Tuesday, April 10, 2018

The Gender Wage Gap, By the Numbers

By Andrew Kashyap

On Equal Pay Day it’s critical to remember that the pay gap is not equal for all women. The wage gap is wider for women of color, and for other marginalized women including lesbians, transgender women, and women with disabilities.

While White women make 79 cents for every dollar made by their White male counterparts those figures drop to 63 cents for Black women, 57 cents for Native women, and 54 cents for Latinas. While Asian women on the whole make 87 cents for every dollar earned by White Men, that shrouds the fact that subgroups among Asian women experience some of the highest disparities, such as Vietnamese women at 62 cents and Native Hawaiian and Pacific Islander women at 59 cents of every dollar earned by White men. 

Those wage gaps translate into huge annual earnings losses for women of color. The following figures put that in perspective:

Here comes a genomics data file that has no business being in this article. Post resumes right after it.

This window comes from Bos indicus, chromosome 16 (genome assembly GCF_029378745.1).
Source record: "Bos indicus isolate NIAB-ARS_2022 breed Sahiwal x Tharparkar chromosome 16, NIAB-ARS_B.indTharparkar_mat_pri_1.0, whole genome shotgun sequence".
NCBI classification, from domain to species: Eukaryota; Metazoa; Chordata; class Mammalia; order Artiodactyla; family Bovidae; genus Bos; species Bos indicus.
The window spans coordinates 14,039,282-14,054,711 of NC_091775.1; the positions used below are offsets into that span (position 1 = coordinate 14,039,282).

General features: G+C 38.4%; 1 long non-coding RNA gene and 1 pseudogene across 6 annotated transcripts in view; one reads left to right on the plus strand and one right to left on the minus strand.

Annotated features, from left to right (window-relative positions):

• $21,698 for Black women
  • $24,007 for Native women
  • $26,403 for Latinas
This racial wage gap for women of color is grounded in other racial inequities in our society that impact wages. Education is a factor: Black and Latina women have the lowest rates of college degrees among women which results in lower wages. Occupational segregation by gender and race is another critical factor; while women overall are overrepresented in low wage occupations such as service sector and clerical jobs, and men underrepresented in these jobs, women of color are twice as likely as their white female counterparts to be employed in low wage jobs. Eliminating the racial wage gap means dismantling some deeper disparities in our economy and a multi-pronged approach to solutions. 

The bottom line: it is clear that the intersection of race and gender compounds the pay gap further. We must continue to elevate and address this reality—in the same breath that we discuss the overall gap based solely on gender.

Likewise, intersections of sexual orientation and gender identity further reduce women’s wages:
  • Lesbian women make less than men, regardless of the men’s sexual orientation. According to the most recent analysis available, women in same-sex couples have a median personal income of $38,000, compared to $47,000 for men in same-sex couples and $48,000 for men in different-sex couples.